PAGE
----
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Fisher's Attempt At Humor Could Backfire
Fisher’s attempt at humor could backfire
By Charles Robinson, Yahoo! Sports
4 hours, 32 minutes ago
It’s rare that an accomplished NFL head coach does something so off the wall that you have to question whether he’s actually daring his owner to fire him. And it’s almost unthinkable that coach would be the Tennessee Titans’ Jeff Fisher.
Then came Tuesday, when Fisher donned a Peyton Manning jersey before a crowded audience and illustrated that his timing, like his record this season, is far from perfect.
The moment happened during a charity event for Rocketown, a Nashville area non-profit. While doing his setup for keynote speaker and former Indianapolis Colts coach Tony Dungy, Fisher stripped off his jacket and tie, then pulled away his dress shirt to reveal Manning’s No. 18 Colts jersey. He then punctuated the attire by taking a little poke at himself and the Titans’ 0-6 record, quipping: “I just wanted to feel like a winner.” In video taken at the event, the crowd laughs before a few spectators give an “Ohhhh” when Fisher drops his “feel like a winner” line.
As in, “Ohhhh, I can’t believe he just said that.”
Not since Mike Ditka’s dreadlocked wig has a coach’s attempt at humor had such lasting potential to backfire. Ditka, with the New Orleans Saints at the time, mugged in his dreads after trading his entire selection of picks for the right to select Ricky Williams No. 5 overall in the 1999 NFL draft. And 10 years later, that image is still synonymous with the beginning of Ditka’s end in New Orleans. Only time will tell if Fisher rocking the jersey of a division rival has the same wincing effect in 10 years that it will surely elicit in Titans fans this week.
I don’t want to be the heavy here. I get the joke. I understand that it was a little gallows humor by a respected 15-year head coach who was just trying to lighten an otherwise crushing season. But of all the weeks and all the gags, why Fisher decided to pull it now is beyond me. His team is 0-6 and spiraling. It just endured an embarrassing 59-0 blitzkrieg at the hands of the New England Patriots. The quarterback position is a smoldering heap. Certainly the last thing any Tennessee fan (or season ticketholder) wants to see right now is Fisher wearing the jersey of a hated rival – let alone a quarterback playing out of his mind for a team that is off to the kind of start we anticipated from the Titans.
It will be defended in some quarters as no big deal, that it was just a throwaway joke in an abysmal year. And I don’t honestly believe that Fisher is trying to draw the ire of the fan base or owner Bud Adams. But think of the other long-tenured coaches in the NFL. Can you imagine Philadelphia Eagles coach Andy Reid in an Eli Manning jersey? Knowing Eagles fans, he might not make it to work the next day.
And honestly, it’s getting harder for me to believe that Fisher isn’t moving toward shaky ground in Tennessee. If Mike Shanahan – who delivered two Super Bowl wins for the Denver Broncos – can be fired after 14 years with that franchise, I certainly don’t think Fisher falls into the untouchable class.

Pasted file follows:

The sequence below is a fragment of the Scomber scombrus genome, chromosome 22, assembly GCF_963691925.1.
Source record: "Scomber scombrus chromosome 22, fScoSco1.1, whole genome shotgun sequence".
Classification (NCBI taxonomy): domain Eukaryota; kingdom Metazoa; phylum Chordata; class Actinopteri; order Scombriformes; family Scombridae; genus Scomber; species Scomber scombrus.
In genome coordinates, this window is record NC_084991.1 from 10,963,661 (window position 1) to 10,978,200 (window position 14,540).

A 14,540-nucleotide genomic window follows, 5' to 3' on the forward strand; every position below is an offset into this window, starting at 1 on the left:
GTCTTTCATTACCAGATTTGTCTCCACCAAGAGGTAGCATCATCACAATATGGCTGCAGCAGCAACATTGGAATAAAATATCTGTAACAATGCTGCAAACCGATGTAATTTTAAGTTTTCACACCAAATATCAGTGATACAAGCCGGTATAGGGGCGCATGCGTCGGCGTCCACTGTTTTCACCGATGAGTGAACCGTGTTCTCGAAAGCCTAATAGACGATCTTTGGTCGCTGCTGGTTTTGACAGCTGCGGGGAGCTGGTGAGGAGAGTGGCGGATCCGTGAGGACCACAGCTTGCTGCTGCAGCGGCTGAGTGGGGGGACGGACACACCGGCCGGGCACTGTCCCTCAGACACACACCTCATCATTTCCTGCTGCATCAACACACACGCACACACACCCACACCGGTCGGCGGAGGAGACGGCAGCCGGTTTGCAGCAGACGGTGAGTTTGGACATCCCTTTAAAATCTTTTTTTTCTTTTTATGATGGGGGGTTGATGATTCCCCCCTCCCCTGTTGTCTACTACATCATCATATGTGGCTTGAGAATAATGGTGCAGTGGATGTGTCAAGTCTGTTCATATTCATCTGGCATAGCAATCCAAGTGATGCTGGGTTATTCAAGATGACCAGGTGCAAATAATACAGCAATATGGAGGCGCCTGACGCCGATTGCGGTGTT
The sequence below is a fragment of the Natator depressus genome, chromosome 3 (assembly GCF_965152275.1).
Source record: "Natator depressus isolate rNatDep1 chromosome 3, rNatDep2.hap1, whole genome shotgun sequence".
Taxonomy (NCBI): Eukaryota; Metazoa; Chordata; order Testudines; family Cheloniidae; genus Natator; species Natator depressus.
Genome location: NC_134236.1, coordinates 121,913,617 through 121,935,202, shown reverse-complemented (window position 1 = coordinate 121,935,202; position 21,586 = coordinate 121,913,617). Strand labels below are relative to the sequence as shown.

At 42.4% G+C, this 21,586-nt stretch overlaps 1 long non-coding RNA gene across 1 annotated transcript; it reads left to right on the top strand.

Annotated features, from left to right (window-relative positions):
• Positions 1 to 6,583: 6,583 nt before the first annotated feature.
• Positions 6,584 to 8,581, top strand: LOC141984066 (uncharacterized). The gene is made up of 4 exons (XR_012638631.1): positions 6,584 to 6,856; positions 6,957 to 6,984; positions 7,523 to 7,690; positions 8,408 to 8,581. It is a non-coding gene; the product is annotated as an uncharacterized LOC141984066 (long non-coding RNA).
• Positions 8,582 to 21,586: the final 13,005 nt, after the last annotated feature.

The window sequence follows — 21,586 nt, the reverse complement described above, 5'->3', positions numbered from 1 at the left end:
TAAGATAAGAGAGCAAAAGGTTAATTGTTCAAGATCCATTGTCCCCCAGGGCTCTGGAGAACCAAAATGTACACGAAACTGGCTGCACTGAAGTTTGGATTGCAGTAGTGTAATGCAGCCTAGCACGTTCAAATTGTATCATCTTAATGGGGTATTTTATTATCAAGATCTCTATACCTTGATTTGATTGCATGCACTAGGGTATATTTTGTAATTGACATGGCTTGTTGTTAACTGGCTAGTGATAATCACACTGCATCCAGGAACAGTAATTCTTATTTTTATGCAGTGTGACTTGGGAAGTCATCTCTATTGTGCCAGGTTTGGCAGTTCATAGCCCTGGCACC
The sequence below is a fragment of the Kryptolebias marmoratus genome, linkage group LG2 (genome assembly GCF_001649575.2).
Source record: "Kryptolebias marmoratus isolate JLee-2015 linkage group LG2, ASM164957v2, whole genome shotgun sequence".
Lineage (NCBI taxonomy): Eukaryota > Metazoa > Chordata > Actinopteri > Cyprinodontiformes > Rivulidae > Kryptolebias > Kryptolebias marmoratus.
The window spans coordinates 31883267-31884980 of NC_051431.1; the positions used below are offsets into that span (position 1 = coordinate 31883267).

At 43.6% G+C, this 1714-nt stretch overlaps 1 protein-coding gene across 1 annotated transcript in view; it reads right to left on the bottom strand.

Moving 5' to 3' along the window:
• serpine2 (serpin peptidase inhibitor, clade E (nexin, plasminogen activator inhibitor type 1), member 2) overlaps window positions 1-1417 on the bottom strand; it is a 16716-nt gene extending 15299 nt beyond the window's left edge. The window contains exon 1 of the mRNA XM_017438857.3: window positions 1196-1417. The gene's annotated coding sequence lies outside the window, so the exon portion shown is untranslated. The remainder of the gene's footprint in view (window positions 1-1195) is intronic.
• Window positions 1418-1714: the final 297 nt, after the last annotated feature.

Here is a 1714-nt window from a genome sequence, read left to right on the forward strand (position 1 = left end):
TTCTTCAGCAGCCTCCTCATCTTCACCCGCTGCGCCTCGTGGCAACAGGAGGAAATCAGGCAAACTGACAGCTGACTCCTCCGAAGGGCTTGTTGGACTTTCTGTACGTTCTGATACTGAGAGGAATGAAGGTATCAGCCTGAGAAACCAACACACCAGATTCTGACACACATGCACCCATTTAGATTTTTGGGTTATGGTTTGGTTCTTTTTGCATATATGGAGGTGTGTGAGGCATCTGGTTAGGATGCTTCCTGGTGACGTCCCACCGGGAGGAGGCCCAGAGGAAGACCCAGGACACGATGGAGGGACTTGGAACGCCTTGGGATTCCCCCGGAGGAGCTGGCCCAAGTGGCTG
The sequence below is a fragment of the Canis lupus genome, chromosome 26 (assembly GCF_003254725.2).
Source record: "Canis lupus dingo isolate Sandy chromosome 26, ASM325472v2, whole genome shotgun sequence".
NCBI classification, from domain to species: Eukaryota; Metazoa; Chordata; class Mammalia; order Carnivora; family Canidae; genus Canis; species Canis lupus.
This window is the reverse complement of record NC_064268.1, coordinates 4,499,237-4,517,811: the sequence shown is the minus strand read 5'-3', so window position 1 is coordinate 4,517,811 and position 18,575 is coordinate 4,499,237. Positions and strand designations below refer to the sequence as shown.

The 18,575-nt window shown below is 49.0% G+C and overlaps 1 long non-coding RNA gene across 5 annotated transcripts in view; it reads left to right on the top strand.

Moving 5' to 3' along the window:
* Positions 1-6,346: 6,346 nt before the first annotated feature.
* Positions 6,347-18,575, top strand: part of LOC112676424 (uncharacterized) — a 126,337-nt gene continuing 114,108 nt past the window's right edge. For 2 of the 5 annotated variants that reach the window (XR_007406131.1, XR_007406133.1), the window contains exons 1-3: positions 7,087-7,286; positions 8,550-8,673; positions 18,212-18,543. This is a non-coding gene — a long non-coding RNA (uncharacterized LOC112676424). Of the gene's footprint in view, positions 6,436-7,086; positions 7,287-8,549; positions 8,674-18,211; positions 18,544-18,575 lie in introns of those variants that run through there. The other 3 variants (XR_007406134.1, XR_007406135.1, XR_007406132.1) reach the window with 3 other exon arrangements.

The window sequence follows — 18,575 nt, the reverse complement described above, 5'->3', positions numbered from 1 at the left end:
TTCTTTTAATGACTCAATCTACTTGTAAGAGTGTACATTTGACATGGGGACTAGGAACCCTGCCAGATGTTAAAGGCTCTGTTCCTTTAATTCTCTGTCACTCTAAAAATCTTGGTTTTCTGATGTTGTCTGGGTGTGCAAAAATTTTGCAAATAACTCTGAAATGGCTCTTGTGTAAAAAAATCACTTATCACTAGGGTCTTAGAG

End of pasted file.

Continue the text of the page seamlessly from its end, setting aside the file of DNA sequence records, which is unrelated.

It’s not as if his moves are all beyond doubt. Regardless of what you think of Vince Young, the move to Kerry Collins was ultimately Fisher’s choice. If he gets credit for Collins and the Titans’ success in 2008, then he also shoulders ultimate responsibility for the failures of ’09. And even with the wide swath of injuries in the secondary, this team is too good to lose any game 59-0 – and it very well could have reached 80-0 if New England had no conscience whatsoever.
I still don’t understand Fisher’s decision with defensive end Jevon Kearse, who packed up and went home when he found out he was a healthy scratch before the team’s Week 5 game against Indianapolis. Fisher declined to fine Kearse, whose departure upon finding out his inactive status is far from typical behavior. On some teams, it wouldn’t be tolerated. One AFC executive, who has been in the league for more than 20 years and worked for several teams, told Yahoo! Sports that he’s never seen a player go unpunished for leaving the stadium after being designated a healthy game-day scratch.
But Fisher insisted Kearse is “a good teammate, he’s had a great career and he’s still got a lot left.” So he gave him the benefit of the doubt for making a poor decision. It doesn’t seem like a huge deal, except that it will inevitably resonate in the minds of Kearse’s teammates that some Titans are put into a different class than others. And those divisions undermine a locker room. Just ask Kansas City Chiefs coach Todd Haley about the mess he and general manager Scott Pioli are cleaning up in Kansas City. Issues with the “star system” and “favorites” ran rampant in that franchise, and it could take years of roster-churning to cleanse the attitudes it fostered.
Make no mistake: Fisher is in the midst of a mess. Whether it’s the quarterback issue, injuries or the collapse against New England, the Titans suddenly have significant long-term concerns. And Fisher can either work toward solving those concerns or make himself one of them. On Tuesday, he did the latter.
Re: Fisher's Attempt At Humor Could Backfire
I know Cowboys fans are salivating at the mere thought Fisher gets fired. They have been on talk radio all day hoping and praying he gets fired so JJ could hire him.